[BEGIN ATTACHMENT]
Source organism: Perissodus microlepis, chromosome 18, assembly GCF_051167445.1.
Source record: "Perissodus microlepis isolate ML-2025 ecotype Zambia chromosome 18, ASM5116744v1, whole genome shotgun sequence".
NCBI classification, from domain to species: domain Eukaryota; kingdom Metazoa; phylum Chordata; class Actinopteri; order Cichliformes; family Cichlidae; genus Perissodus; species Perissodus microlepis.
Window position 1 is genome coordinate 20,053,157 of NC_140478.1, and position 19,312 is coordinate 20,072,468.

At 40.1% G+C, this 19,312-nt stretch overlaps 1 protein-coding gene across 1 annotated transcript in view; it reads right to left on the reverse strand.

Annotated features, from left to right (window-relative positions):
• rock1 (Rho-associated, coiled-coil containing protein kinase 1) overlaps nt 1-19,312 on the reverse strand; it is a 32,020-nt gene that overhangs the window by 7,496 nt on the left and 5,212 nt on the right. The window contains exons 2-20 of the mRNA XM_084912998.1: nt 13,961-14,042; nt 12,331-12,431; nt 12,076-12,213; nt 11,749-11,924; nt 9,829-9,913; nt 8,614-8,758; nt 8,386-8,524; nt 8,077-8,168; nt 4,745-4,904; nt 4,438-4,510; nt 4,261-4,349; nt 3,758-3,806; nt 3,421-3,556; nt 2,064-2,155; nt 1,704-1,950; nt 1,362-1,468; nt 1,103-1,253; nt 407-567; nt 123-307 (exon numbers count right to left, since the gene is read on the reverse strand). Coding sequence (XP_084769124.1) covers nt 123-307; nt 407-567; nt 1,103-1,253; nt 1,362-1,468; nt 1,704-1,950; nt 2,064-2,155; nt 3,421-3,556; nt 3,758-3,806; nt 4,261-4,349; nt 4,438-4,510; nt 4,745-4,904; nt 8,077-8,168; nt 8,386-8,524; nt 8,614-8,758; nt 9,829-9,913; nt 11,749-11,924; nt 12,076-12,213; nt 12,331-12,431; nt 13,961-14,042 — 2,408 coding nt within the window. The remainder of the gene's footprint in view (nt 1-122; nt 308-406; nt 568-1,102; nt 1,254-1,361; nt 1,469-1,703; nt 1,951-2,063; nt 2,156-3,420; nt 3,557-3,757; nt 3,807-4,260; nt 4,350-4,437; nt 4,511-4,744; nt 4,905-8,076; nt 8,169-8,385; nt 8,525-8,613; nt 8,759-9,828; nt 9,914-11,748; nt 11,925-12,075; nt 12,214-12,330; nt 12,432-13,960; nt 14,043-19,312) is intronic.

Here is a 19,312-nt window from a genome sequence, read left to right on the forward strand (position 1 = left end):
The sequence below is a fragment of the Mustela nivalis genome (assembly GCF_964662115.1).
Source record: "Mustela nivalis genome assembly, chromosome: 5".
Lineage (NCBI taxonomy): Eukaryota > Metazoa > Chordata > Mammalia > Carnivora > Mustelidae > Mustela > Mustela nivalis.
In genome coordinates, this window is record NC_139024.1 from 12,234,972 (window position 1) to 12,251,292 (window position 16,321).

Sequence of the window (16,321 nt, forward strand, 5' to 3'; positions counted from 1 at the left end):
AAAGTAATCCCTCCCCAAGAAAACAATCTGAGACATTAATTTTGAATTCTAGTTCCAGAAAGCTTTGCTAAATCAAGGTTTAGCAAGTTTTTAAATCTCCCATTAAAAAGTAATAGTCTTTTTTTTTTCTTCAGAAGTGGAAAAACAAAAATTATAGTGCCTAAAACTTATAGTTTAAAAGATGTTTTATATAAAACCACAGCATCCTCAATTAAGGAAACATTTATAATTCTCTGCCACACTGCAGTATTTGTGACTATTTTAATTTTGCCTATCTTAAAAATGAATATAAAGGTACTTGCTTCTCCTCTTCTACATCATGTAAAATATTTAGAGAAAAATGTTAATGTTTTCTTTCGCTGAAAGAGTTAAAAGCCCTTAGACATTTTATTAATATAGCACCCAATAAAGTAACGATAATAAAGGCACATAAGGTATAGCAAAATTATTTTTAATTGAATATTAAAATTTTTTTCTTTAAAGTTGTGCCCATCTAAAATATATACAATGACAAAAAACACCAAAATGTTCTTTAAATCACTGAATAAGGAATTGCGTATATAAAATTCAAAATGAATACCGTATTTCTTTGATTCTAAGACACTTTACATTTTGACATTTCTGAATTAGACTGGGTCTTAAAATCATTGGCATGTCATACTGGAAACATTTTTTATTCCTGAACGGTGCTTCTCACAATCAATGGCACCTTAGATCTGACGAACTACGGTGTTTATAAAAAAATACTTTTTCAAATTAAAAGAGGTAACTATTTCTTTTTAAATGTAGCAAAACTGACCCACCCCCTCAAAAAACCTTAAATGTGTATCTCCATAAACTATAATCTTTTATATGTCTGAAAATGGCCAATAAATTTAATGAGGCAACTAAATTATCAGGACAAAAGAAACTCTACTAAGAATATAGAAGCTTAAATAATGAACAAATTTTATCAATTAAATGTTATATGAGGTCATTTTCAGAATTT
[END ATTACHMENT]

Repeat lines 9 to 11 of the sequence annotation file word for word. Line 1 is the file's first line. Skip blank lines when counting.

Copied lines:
The sequence below is a fragment of the Mustela nivalis genome (assembly GCF_964662115.1).
Source record: "Mustela nivalis genome assembly, chromosome: 5".
Lineage (NCBI taxonomy): Eukaryota > Metazoa > Chordata > Mammalia > Carnivora > Mustelidae > Mustela > Mustela nivalis.